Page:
Tuesday, July 31, 2007
MALARIA IS KILLING AFRICA'S FUTURE TODAY
Malaria has been a scourge of humanity since antiquity. Every year it kills more than 3 million people.
Scientists believe there are about 515 million cases of malaria per year, which puts about a third of the world's population at risk.
The United Nations Children's Fund estimates that today alone 3000 children will die because of it.
Many who survive are often left with brain disease or paralysis.
It is a global outrage that dwarfs AIDS, the Indian Ocean tsunami or any current conflict, yet we barely register its existence.
More than 80 per cent of malaria deaths take place in Sub-Saharan Africa and most are among children under five years of age. An African child dies of malaria every 30 seconds.
Malaria is killing Africa's future.
In the last decade, the prevalence of malaria has been escalating at an alarming rate, especially in Africa. An estimated 300-500 million cases each year cause 1.5 to 2.7 million deaths, more than 90% of the deaths are in children under 5 years of age in Africa.
Last year the World Health Organization stated that up to 30% of Africa's malaria deaths are in countries undergoing emergency situations in which war, civil strife, food shortages and displacement affect large civilian populations. The disease is estimated to cost Africa US$12 billion in lost GDP every year.
Nigeria Federal Government released a report the other day that said an estimated N132billion is lost annually in Nigeria, due to malaria scourge and the huge cost of treatment, prevention and loss of man hours. It said malaria has been responsible for 60 per cent of outpatient visits to health facilities, 30 per cent of childhood death, 25 per cent of death in children under one year and 11 per cent of maternal mortality, making it even more of a killer disease that the much dreaded Human Immunodeficiency Virus (HIV). In addition, the government report points out 70 per cent of pregnant women suffer from malaria and its accompanying complications such as maternal anaemia, low birth weight, still births and abortions.
Yet this disease is both preventable and treatable. The solutions are available. For just US$10, a child can be protected against malaria by a long-lasting, insecticide-treated bed net (ITN). And an infected child can be treated with Artemisinin-based combination therapies (ACTs).
Last week came some positive news. Maybe.
European medical authorities have approved modalities for ensuring that a new, low-cost anti-malarial drug is fast-tracked and delivered to African countries. The drug, dubbed Eurartesim, belongs to the Artemisinin-based Combination Therapies (ACTs), and is a combination of dihydroartemisinin (DHA) and piperaquine, a combination that has been proven to clear the malaria parasites from the body in just three days.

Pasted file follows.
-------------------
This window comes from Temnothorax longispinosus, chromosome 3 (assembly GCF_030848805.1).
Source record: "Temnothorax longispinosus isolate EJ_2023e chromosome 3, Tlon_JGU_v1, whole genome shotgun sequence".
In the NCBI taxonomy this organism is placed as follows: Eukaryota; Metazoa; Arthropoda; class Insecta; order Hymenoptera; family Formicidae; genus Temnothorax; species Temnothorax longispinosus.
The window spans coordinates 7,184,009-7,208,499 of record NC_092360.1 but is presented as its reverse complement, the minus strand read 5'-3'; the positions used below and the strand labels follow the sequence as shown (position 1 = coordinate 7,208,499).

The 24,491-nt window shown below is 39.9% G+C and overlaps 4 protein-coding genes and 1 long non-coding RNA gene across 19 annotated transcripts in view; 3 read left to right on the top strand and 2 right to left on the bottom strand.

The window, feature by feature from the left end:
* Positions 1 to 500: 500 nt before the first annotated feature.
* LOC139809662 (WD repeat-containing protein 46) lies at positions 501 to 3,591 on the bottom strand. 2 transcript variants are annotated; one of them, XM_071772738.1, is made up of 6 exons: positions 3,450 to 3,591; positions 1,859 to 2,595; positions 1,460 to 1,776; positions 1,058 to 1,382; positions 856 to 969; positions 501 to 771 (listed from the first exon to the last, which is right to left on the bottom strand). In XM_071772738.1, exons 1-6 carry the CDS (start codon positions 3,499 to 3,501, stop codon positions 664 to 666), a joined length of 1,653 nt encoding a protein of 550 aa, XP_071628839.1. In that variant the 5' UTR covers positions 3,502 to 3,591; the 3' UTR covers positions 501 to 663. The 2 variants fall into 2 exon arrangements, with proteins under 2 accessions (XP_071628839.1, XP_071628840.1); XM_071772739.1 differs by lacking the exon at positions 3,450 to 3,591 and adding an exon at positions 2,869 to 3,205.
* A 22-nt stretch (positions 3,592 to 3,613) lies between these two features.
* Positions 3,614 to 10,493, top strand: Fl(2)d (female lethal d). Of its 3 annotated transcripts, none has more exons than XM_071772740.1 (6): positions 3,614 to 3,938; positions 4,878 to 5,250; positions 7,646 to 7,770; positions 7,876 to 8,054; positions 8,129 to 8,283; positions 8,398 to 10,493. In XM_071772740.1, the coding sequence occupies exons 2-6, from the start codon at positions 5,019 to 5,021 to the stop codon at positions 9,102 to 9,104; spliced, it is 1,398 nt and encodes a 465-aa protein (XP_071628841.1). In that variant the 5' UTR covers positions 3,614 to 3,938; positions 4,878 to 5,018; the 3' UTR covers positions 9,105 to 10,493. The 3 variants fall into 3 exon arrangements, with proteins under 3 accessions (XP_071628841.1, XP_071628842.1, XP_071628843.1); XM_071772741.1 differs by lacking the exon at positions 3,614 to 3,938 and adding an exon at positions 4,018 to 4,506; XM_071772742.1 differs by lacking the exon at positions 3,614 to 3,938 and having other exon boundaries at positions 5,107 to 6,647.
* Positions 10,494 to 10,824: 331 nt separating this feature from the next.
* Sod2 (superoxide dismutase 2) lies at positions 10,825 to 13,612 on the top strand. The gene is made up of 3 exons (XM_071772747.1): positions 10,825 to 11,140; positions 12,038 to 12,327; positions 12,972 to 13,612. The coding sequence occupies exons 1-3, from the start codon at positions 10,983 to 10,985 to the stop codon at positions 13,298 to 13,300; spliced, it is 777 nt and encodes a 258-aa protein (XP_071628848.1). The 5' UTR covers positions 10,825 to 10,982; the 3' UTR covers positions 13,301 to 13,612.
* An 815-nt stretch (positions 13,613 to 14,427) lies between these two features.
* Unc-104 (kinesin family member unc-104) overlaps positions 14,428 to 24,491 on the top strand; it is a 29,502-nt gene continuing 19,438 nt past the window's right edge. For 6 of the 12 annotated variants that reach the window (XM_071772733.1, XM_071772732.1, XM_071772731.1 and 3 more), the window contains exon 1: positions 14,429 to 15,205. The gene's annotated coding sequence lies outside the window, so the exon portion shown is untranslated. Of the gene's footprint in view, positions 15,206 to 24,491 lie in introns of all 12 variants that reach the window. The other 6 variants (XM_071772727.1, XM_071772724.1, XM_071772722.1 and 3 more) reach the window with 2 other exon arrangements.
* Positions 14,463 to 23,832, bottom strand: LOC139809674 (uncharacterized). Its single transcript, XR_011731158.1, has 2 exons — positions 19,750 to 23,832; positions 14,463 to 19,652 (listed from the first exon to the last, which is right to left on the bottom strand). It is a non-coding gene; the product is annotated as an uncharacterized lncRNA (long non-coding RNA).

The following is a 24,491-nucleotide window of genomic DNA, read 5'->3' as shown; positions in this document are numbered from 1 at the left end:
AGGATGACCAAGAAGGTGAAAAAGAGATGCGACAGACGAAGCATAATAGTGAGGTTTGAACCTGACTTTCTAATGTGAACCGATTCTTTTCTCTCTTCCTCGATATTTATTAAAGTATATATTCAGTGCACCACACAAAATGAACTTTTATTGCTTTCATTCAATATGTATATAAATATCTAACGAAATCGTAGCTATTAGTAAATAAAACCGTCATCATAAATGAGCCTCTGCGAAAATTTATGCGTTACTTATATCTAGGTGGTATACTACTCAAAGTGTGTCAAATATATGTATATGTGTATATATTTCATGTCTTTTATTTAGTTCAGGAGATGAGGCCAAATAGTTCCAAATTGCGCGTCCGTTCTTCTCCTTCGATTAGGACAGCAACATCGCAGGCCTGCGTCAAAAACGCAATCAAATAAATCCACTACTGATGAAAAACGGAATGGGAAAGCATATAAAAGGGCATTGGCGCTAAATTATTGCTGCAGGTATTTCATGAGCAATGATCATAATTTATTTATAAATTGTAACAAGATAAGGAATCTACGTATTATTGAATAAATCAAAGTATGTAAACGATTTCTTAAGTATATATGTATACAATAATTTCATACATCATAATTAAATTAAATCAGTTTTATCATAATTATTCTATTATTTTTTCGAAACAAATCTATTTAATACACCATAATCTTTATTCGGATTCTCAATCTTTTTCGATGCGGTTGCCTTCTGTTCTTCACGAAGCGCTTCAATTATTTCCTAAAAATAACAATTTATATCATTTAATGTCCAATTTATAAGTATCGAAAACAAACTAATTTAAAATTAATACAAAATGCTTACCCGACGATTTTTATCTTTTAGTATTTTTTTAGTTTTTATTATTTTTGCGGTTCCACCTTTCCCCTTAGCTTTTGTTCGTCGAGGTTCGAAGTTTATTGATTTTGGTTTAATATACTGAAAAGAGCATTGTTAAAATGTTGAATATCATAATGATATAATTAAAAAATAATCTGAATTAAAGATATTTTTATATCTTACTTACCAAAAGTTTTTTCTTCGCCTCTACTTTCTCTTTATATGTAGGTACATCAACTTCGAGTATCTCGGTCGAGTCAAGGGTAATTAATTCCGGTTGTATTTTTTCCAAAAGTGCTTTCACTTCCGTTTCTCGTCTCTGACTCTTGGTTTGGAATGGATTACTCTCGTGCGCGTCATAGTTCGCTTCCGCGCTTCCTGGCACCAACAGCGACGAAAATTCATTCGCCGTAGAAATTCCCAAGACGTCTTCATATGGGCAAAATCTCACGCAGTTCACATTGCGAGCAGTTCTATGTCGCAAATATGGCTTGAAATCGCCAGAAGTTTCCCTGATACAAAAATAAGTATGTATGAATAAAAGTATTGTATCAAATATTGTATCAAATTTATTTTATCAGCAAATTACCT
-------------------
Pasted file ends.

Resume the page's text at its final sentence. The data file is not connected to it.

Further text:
Dr Ambrose Talisuna, field coordinator of the African Artekin Malarial Trial said: "Any new, cheap and easy to administer antimalarial drug is indeed good news."
In addition, a partnership between the Cuban government and South African companies may see pharmaceutical products used to treat infectious diseases such as malaria being developed locally.
Cuban embassy counsellor Enrique Orta yesterday said the country sought to develop further partnerships with local companies that would result in the transfer of knowledge to benefit South African citizens.
The following is from MISNA.
MALARIA, WITHOUT IT AFRICA WOULD BE RICHER
Malaria holds the economy of Sub-Saharan Africa in check suggests a WHO study. It showed that the GDP of sub-Saharan states in the reference year 2000 would have been about 32% higher had the disease been eliminated 35 years before. According to the WHO representative in Senegal, Antonio Pedro Felipe Junior, the presence of malaria and the fear of its further spread might compromise investment and tourist activity in most of the endemic areas. Last Saturday in Nioro, in occasion of the opening of the national campaign for the struggle against malaria, the WHO manager said that “the heavy economic burden caused by the disease constitutes a serious obstacle to development”. Junior expressed appreciation for the “diligence” of some countries, such as Senegal, which have been pioneers in the struggle against malaria and conforming to the Abuja declaration of April 2000. In that historic meeting, the governors of 44 African countries committed to undertake an appropriate action aimed to reinforce national health systems aimed at allowing a more rapid access to cure and especially to intensify the efforts to halve the cases of malaria by 2010.